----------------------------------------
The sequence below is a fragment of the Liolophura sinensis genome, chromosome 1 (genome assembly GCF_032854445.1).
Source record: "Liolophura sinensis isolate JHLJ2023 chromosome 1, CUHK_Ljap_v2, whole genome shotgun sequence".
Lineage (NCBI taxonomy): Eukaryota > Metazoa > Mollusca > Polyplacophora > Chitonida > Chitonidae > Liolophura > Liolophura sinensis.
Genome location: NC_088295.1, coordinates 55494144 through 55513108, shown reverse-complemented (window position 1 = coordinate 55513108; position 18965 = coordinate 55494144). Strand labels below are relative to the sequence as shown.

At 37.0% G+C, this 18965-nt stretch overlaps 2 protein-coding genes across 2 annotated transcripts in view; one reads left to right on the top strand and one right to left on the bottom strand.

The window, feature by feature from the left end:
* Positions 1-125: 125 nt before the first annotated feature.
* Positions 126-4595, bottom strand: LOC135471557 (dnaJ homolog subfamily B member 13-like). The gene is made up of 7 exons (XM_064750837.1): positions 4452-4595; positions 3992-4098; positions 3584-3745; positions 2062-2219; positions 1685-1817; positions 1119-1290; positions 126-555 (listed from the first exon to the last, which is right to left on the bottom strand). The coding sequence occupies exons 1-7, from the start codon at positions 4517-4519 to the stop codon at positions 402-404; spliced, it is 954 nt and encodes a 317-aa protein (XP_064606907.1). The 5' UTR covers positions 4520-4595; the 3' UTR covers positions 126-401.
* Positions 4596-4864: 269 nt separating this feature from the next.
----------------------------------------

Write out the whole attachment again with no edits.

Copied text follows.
The sequence below is a fragment of the Liolophura sinensis genome, chromosome 1 (genome assembly GCF_032854445.1).
Source record: "Liolophura sinensis isolate JHLJ2023 chromosome 1, CUHK_Ljap_v2, whole genome shotgun sequence".
Lineage (NCBI taxonomy): Eukaryota > Metazoa > Mollusca > Polyplacophora > Chitonida > Chitonidae > Liolophura > Liolophura sinensis.
Genome location: NC_088295.1, coordinates 55494144 through 55513108, shown reverse-complemented (window position 1 = coordinate 55513108; position 18965 = coordinate 55494144). Strand labels below are relative to the sequence as shown.

At 37.0% G+C, this 18965-nt stretch overlaps 2 protein-coding genes across 2 annotated transcripts in view; one reads left to right on the top strand and one right to left on the bottom strand.

The window, feature by feature from the left end:
* Positions 1-125: 125 nt before the first annotated feature.
* Positions 126-4595, bottom strand: LOC135471557 (dnaJ homolog subfamily B member 13-like). The gene is made up of 7 exons (XM_064750837.1): positions 4452-4595; positions 3992-4098; positions 3584-3745; positions 2062-2219; positions 1685-1817; positions 1119-1290; positions 126-555 (listed from the first exon to the last, which is right to left on the bottom strand). The coding sequence occupies exons 1-7, from the start codon at positions 4517-4519 to the stop codon at positions 402-404; spliced, it is 954 nt and encodes a 317-aa protein (XP_064606907.1). The 5' UTR covers positions 4520-4595; the 3' UTR covers positions 126-401.
* Positions 4596-4864: 269 nt separating this feature from the next.